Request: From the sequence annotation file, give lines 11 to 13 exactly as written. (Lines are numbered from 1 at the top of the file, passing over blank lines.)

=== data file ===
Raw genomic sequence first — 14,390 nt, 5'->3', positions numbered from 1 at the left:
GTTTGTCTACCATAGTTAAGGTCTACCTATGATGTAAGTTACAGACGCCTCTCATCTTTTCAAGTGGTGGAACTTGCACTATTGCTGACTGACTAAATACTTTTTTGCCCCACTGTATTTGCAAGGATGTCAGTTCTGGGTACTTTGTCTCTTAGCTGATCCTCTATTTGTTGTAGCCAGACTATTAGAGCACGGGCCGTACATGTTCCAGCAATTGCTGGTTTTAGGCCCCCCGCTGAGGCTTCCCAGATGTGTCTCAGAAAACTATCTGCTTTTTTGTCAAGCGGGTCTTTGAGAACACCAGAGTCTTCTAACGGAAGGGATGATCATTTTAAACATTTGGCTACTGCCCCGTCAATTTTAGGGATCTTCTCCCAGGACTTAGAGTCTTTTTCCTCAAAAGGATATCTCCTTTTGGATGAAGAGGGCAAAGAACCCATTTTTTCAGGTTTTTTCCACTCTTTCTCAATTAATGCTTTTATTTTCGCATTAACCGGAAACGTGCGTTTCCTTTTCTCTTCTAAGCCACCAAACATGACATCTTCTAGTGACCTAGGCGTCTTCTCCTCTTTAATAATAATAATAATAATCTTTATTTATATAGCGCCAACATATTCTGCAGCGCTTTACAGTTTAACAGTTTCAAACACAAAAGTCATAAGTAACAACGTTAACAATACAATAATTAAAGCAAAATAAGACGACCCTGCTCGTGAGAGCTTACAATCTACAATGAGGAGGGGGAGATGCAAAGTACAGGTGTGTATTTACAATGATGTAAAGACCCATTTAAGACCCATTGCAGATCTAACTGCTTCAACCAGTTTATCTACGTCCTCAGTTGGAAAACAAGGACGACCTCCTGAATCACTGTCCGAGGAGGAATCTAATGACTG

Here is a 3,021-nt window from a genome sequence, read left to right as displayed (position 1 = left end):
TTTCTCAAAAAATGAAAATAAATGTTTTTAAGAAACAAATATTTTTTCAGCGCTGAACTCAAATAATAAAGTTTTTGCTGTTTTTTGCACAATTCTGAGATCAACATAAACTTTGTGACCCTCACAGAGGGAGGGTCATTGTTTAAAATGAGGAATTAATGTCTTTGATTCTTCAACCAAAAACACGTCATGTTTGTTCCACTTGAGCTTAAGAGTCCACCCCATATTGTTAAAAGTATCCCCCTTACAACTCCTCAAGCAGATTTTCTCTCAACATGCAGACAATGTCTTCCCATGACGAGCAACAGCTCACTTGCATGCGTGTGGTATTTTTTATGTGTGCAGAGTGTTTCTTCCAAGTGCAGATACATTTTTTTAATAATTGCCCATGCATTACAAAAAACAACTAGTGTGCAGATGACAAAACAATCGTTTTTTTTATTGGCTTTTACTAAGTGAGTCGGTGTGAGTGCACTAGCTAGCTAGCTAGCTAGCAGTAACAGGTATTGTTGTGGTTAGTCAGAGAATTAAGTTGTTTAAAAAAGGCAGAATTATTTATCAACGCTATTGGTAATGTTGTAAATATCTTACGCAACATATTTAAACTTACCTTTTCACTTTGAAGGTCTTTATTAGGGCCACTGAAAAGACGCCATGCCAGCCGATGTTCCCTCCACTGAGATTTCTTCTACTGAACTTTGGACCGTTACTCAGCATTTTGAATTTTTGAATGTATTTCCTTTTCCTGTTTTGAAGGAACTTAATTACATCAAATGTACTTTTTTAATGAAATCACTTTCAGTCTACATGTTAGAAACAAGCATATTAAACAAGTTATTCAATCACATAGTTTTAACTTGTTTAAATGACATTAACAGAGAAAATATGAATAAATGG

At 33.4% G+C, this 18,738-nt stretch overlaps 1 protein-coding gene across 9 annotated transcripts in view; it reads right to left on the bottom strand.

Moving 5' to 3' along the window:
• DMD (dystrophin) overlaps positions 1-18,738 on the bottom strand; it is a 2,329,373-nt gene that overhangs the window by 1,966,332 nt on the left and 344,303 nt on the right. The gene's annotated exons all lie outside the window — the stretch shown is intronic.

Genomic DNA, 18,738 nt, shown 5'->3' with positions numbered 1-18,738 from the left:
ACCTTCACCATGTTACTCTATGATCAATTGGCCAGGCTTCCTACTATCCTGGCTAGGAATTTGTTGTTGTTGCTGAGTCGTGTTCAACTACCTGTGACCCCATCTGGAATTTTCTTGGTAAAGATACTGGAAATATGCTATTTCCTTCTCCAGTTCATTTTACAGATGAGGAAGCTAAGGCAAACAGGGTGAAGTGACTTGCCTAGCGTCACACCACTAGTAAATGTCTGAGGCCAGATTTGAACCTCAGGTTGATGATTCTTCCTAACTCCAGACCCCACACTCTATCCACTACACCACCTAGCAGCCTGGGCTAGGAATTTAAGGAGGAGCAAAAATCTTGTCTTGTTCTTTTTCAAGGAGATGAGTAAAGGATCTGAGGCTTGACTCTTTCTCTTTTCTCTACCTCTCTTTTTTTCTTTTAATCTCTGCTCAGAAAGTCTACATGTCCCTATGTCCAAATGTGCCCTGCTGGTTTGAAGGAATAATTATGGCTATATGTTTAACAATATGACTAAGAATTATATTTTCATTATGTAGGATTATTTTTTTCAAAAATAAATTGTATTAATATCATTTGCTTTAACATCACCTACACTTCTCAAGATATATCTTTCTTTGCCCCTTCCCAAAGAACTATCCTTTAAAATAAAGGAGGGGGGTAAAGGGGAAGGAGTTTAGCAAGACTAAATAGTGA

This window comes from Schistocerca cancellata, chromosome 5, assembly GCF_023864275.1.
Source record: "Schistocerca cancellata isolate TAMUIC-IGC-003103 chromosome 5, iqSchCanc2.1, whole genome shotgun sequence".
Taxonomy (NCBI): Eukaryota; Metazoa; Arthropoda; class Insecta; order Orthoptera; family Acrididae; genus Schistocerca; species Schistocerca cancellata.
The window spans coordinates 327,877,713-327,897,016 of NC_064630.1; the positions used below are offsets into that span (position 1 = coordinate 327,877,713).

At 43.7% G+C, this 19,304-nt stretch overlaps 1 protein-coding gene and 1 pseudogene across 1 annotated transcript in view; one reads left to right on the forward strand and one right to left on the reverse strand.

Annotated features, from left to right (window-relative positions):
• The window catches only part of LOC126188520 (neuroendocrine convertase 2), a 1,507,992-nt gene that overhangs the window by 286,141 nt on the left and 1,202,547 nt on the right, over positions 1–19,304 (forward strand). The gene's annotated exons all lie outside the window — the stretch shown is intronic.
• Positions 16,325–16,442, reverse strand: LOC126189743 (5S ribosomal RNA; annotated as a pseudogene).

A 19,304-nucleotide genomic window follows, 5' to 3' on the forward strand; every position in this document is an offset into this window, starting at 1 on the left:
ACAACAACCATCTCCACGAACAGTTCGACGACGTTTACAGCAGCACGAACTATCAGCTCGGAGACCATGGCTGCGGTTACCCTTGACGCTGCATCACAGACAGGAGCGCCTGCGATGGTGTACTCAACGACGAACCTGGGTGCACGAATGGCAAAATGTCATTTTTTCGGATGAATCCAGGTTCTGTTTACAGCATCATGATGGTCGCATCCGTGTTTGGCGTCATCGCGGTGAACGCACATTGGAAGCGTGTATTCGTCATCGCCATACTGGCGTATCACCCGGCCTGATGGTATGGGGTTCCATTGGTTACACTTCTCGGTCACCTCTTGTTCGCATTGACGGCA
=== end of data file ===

Source record: "Schistocerca cancellata isolate TAMUIC-IGC-003103 chromosome 5, iqSchCanc2.1, whole genome shotgun sequence".
Taxonomy (NCBI): Eukaryota; Metazoa; Arthropoda; class Insecta; order Orthoptera; family Acrididae; genus Schistocerca; species Schistocerca cancellata.
The window spans coordinates 327,877,713-327,897,016 of NC_064630.1; the positions used below are offsets into that span (position 1 = coordinate 327,877,713).